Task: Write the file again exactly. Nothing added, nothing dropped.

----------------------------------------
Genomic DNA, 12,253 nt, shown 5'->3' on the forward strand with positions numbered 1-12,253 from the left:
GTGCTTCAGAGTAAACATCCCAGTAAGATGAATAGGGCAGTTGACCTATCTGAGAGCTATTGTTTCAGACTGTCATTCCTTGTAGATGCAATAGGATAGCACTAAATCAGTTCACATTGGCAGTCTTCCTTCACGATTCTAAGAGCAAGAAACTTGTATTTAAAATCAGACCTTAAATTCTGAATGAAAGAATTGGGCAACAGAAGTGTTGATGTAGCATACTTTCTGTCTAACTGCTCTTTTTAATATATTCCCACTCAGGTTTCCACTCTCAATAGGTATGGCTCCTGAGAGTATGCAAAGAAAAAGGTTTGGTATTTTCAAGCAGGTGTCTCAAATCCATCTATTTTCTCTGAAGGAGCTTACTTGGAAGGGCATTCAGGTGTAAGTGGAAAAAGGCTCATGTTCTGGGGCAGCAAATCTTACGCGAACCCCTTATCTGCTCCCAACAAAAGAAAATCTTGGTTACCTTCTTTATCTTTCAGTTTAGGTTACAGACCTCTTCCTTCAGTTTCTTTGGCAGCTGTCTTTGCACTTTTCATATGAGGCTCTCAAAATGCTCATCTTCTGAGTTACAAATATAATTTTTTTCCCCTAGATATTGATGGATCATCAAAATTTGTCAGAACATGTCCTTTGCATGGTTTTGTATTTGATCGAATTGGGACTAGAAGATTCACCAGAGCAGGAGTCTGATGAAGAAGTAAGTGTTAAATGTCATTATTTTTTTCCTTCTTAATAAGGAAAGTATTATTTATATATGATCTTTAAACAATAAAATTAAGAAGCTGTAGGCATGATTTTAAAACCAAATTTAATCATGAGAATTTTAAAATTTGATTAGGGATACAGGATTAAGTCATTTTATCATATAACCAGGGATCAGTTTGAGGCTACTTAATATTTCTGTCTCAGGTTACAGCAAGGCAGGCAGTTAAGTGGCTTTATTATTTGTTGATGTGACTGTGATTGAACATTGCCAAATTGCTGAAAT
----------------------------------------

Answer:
Genomic DNA, 12,253 nt, shown 5'->3' on the forward strand with positions numbered 1-12,253 from the left:
GTGCTTCAGAGTAAACATCCCAGTAAGATGAATAGGGCAGTTGACCTATCTGAGAGCTATTGTTTCAGACTGTCATTCCTTGTAGATGCAATAGGATAGCACTAAATCAGTTCACATTGGCAGTCTTCCTTCACGATTCTAAGAGCAAGAAACTTGTATTTAAAATCAGACCTTAAATTCTGAATGAAAGAATTGGGCAACAGAAGTGTTGATGTAGCATACTTTCTGTCTAACTGCTCTTTTTAATATATTCCCACTCAGGTTTCCACTCTCAATAGGTATGGCTCCTGAGAGTATGCAAAGAAAAAGGTTTGGTATTTTCAAGCAGGTGTCTCAAATCCATCTATTTTCTCTGAAGGAGCTTACTTGGAAGGGCATTCAGGTGTAAGTGGAAAAAGGCTCATGTTCTGGGGCAGCAAATCTTACGCGAACCCCTTATCTGCTCCCAACAAAAGAAAATCTTGGTTACCTTCTTTATCTTTCAGTTTAGGTTACAGACCTCTTCCTTCAGTTTCTTTGGCAGCTGTCTTTGCACTTTTCATATGAGGCTCTCAAAATGCTCATCTTCTGAGTTACAAATATAATTTTTTTCCCCTAGATATTGATGGATCATCAAAATTTGTCAGAACATGTCCTTTGCATGGTTTTGTATTTGATCGAATTGGGACTAGAAGATTCACCAGAGCAGGAGTCTGATGAAGAAGTAAGTGTTAAATGTCATTATTTTTTTCCTTCTTAATAAGGAAAGTATTATTTATATATGATCTTTAAACAATAAAATTAAGAAGCTGTAGGCATGATTTTAAAACCAAATTTAATCATGAGAATTTTAAAATTTGATTAGGGATACAGGATTAAGTCATTTTATCATATAACCAGGGATCAGTTTGAGGCTACTTAATATTTCTGTCTCAGGTTACAGCAAGGCAGGCAGTTAAGTGGCTTTATTATTTGTTGATGTGACTGTGATTGAACATTGCCAAATTGCTGAAAT